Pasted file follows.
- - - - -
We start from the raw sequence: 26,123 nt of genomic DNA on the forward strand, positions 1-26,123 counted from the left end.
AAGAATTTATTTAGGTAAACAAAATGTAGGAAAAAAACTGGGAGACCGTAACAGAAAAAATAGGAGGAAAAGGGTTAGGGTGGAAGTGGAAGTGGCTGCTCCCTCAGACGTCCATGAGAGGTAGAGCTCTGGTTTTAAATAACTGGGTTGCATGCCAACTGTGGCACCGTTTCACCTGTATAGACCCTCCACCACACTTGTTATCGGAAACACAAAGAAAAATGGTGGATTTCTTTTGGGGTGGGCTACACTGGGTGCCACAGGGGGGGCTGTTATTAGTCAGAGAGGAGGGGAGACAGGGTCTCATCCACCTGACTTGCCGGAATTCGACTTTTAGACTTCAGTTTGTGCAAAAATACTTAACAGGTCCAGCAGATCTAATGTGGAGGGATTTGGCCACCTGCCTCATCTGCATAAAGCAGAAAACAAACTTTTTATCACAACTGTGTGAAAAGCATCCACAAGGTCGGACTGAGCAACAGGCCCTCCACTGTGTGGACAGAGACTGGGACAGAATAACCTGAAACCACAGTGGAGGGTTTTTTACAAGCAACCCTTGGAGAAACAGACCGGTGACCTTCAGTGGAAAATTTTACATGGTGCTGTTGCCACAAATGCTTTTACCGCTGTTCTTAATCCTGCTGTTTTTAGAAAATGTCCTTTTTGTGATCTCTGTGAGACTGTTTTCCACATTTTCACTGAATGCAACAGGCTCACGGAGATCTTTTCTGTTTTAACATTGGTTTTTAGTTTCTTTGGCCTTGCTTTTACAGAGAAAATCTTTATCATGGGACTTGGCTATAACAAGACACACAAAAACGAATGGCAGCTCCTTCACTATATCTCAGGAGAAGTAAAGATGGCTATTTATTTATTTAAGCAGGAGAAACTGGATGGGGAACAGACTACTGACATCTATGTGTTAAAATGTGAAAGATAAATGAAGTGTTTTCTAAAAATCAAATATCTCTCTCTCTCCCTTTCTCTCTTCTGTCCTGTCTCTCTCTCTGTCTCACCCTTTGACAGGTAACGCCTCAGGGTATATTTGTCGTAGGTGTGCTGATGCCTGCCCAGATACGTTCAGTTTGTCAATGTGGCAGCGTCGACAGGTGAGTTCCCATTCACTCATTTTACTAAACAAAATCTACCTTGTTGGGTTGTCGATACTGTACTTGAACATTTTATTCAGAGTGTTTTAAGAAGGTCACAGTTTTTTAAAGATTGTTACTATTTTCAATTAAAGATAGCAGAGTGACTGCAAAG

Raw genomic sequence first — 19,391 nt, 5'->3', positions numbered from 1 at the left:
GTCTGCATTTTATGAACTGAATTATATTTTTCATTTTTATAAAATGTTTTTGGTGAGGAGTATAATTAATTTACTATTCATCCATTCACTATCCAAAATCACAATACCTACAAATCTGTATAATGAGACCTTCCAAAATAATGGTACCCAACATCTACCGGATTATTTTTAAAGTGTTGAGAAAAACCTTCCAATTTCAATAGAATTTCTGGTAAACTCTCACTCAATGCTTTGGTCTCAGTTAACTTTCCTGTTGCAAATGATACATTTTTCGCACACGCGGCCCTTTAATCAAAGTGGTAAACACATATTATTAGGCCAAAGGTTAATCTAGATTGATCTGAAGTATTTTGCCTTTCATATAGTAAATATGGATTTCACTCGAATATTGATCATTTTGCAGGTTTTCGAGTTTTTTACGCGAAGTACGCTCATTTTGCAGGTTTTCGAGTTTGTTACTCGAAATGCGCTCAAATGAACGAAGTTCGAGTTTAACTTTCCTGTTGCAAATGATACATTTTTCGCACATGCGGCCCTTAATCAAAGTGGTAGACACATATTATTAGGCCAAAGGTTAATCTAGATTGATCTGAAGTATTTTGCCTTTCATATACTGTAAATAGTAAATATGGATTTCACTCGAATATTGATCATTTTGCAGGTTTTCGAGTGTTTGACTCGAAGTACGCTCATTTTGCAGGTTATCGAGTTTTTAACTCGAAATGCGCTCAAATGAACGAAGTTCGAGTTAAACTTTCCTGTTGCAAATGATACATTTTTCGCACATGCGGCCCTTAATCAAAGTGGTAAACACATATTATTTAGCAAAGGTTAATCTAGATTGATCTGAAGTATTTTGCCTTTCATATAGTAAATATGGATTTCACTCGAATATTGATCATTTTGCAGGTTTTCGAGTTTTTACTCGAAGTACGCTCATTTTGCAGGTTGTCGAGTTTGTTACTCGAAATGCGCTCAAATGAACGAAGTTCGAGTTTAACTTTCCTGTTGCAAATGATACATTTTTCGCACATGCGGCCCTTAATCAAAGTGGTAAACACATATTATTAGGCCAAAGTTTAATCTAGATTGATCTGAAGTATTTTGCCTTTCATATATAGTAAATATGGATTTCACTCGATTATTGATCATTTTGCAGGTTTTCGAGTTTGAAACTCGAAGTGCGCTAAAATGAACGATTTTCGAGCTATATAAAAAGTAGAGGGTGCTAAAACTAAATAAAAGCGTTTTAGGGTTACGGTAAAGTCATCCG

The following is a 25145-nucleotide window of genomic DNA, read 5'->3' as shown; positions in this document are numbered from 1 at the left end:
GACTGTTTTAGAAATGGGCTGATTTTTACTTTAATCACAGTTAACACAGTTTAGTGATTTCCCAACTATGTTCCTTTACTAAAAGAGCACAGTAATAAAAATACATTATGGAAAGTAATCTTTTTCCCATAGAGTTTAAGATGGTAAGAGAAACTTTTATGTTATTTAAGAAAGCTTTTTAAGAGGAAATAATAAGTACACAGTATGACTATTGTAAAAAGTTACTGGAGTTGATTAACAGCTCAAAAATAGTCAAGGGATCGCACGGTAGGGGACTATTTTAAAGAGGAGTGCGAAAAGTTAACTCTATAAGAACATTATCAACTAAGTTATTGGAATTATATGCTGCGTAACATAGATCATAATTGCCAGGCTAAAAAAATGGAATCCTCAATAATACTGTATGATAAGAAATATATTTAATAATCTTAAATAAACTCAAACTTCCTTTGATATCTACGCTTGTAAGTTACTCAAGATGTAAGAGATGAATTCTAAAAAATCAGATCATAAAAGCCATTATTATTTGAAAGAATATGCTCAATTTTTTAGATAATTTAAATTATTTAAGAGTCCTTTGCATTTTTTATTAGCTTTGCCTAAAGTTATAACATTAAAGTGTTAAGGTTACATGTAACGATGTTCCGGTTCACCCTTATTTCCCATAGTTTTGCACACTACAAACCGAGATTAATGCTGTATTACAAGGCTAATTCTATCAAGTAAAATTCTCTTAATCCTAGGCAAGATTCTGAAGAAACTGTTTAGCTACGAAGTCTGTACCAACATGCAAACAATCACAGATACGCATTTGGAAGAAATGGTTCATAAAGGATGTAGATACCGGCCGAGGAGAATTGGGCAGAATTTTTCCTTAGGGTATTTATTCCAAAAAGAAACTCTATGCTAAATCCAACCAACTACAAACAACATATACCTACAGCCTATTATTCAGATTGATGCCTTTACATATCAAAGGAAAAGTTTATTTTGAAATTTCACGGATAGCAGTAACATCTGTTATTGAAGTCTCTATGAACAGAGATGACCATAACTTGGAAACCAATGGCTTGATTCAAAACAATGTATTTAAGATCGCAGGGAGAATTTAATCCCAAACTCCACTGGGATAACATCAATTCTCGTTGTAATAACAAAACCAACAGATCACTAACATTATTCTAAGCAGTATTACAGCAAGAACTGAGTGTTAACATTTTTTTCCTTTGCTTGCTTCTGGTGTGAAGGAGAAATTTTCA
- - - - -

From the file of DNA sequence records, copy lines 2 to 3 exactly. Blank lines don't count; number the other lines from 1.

AAGAATTTATTTAGGTAAACAAAATGTAGGAAAAAAACTGGGAGACCGTAACAGAAAAAATAGGAGGAAAAGGGTTAGGGTGGAAGTGGAAGTGGCTGCTCCCTCAGACGTCCATGAGAGGTAGAGCTCTGGTTTTAAATAACTGGGTTGCATGCCAACTGTGGCACCGTTTCACCTGTATAGACCCTCCACCACACTTGTTATCGGAAACACAAAGAAAAATGGTGGATTTCTTTTGGGGTGGGCTACACTGGGTGCCACAGGGGGGGCTGTTATTAGTCAGAGAGGAGGGGAGACAGGGTCTCATCCACCTGACTTGCCGGAATTCGACTTTTAGACTTCAGTTTGTGCAAAAATACTTAACAGGTCCAGCAGATCTAATGTGGAGGGATTTGGCCACCTGCCTCATCTGCATAAAGCAGAAAACAAACTTTTTATCACAACTGTGTGAAAAGCATCCACAAGGTCGGACTGAGCAACAGGCCCTCCACTGTGTGGACAGAGACTGGGACAGAATAACCTGAAACCACAGTGGAGGGTTTTTTACAAGCAACCCTTGGAGAAACAGACCGGTGACCTTCAGTGGAAAATTTTACATGGTGCTGTTGCCACAAATGCTTTTACCGCTGTTCTTAATCCTGCTGTTTTTAGAAAATGTCCTTTTTGTGATCTCTGTGAGACTGTTTTCCACATTTTCACTGAATGCAACAGGCTCACGGAGATCTTTTCTGTTTTAACATTGGTTTTTAGTTTCTTTGGCCTTGCTTTTACAGAGAAAATCTTTATCATGGGACTTGGCTATAACAAGACACACAAAAACGAATGGCAGCTCCTTCACTATATCTCAGGAGAAGTAAAGATGGCTATTTATTTATTTAAGCAGGAGAAACTGGATGGGGAACAGACTACTGACATCTATGTGTTAAAATGTGAAAGATAAATGAAGTGTTTTCTAAAAATCAAATATCTCTCTCTCTCCCTTTCTCTCTTCTGTCCTGTCTCTCTCTCTGTCTCACCCTTTGACAGGTAACGCCTCAGGGTATATTTGTCGTAGGTGTGCTGATGCCTGCCCAGATACGTTCAGTTTGTCAATGTGGCAGCGTCGACAGGTGAGTTCCCATTCACTCATTTTACTAAACAAAATCTACCTTGTTGGGTTGTCGATACTGTACTTGAACATTTTATTCAGAGTGTTTTAAGAAGGTCACAGTTTTTTAAAGATTGTTACTATTTTCAATTAAAGATAGCAGAGTGACTGCAAAG

Raw genomic sequence first — 19,391 nt, 5'->3', positions numbered from 1 at the left: